It is based on the foregoing that this researcher has embarked on this research to make policy recommendations which shall help in solving the problems highlighted.
- What is disability?
- Are there any legal framework and Institutions for the protection of the rights of disabled persons in the world?
- How effective are laws and institutions in the protection of the rights disabled persons in the world?
- What policy recommendations can be made to address this problem?
1.4 RESEARCH OBJECTIVE
This research has both general and specific objectives;
1.4.1 General objective
- To critically examine the legal framework for the protection of the rights of disabled in the world.
1.4.2 Specific objectives
- To discuss the international mechanisms and framework for the protection of the rights of disabled persons in the world.
- To discuss the laws protecting disabled persons in Cameroon.
- To discuss the effectiveness of the law protecting the rights of disabled persons.
- To make policy recommendations that can address the issue.
1.5 RESEARCH METHODOLOGY
The research will adopt the qualitative research method because it does not make use of numerical or statistical data. This research work is exclusively doctrinal research method which is largely content analysis.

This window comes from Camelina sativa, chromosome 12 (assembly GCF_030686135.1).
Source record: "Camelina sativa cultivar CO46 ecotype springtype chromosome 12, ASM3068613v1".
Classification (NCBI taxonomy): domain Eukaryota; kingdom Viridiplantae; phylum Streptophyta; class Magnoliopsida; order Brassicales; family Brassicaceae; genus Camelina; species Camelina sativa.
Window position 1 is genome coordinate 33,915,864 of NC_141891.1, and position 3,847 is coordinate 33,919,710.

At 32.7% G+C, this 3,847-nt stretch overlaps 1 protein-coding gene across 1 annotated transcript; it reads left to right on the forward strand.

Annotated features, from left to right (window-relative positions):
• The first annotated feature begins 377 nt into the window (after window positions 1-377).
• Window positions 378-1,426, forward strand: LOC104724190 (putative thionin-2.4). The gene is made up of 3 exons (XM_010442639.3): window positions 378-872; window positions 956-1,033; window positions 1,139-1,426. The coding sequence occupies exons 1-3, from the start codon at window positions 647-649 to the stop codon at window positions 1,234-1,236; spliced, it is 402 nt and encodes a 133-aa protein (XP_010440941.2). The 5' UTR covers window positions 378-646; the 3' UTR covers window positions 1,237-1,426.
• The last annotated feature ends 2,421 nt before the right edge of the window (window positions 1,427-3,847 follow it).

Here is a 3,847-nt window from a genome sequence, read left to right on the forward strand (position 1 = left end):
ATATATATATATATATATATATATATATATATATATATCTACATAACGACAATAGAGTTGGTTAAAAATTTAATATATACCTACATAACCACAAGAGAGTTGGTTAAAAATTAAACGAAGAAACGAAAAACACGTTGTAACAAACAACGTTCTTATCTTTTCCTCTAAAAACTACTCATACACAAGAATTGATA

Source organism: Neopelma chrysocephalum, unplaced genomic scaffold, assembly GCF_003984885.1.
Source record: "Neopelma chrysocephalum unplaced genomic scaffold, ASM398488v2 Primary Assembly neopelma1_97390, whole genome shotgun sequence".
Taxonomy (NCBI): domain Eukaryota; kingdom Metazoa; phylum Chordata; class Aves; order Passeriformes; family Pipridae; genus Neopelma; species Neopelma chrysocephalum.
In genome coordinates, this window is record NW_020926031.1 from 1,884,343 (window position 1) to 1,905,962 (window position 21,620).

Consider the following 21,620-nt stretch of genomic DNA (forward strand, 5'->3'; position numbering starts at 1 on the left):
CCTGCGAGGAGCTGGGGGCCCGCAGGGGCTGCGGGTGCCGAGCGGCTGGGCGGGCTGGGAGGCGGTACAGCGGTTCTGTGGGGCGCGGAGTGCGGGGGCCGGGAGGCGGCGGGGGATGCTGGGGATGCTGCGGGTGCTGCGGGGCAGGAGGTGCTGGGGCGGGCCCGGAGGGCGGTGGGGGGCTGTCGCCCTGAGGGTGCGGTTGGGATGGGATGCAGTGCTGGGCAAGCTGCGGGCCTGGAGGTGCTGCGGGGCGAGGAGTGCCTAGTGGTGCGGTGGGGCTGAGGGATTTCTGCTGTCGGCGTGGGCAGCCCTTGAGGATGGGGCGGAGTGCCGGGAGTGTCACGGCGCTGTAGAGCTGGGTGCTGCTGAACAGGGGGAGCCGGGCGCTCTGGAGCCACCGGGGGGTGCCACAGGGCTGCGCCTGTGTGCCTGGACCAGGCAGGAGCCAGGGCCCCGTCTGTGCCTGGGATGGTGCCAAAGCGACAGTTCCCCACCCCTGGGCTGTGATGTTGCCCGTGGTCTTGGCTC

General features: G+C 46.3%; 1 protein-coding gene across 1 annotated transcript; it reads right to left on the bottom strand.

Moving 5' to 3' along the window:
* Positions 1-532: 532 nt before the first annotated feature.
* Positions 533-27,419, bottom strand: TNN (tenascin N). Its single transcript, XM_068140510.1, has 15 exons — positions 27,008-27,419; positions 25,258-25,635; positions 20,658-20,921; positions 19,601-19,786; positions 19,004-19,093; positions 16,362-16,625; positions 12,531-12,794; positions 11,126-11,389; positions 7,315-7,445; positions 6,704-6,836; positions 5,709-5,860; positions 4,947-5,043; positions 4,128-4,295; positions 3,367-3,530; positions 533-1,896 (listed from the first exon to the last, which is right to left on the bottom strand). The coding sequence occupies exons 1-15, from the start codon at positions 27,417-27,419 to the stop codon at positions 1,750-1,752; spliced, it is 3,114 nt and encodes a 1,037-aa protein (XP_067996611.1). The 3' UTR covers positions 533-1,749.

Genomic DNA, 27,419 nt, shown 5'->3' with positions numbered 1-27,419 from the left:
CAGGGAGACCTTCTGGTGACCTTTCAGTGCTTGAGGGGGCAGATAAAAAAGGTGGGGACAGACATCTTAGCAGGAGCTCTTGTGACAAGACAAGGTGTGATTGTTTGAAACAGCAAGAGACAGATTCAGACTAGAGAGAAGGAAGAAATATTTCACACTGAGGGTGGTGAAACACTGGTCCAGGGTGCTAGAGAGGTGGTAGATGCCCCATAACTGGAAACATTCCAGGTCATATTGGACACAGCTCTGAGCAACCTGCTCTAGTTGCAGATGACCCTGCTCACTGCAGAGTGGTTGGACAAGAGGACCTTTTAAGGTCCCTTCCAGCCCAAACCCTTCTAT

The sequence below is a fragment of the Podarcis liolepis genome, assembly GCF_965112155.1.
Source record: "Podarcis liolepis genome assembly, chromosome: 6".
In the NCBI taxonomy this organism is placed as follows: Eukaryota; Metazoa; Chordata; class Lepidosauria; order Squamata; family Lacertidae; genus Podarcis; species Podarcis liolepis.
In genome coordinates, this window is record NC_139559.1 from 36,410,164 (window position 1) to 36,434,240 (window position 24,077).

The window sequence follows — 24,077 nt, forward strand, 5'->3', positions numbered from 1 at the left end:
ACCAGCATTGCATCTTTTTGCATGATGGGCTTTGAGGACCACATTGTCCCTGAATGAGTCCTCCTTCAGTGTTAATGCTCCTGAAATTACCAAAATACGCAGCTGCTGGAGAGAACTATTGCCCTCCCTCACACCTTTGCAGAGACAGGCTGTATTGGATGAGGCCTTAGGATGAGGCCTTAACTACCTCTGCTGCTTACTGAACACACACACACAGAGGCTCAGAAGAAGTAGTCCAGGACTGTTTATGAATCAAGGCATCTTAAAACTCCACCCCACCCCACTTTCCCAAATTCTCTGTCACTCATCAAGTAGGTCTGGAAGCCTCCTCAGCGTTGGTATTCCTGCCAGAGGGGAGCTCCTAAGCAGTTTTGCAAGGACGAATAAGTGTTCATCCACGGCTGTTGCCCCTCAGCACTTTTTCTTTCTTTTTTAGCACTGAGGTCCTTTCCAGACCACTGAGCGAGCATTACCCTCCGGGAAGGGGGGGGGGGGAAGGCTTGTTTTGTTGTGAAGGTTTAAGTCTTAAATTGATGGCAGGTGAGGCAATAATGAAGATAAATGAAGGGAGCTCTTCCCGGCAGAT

The data from this study have been divided into primary and secondary data; primary data shall be gotten from relevant statutes like the United Nations convention on the right and privileges on persons with disability, the African charter on human and people’s rights, the universal declaration of human rights, the international covenant on political and civil rights and case law. Secondary data would be gotten from textbooks, journal, articles, magazines and the internet.
1.6 LITERATURE REVIEW
According to Rebecca Garden, Disabled people are more likely to need healthcare than the non-disabled.
While we do not yet have precise data (the need for further research is recognized), there is evidence that people with disabilities experience barriers in access to healthcare.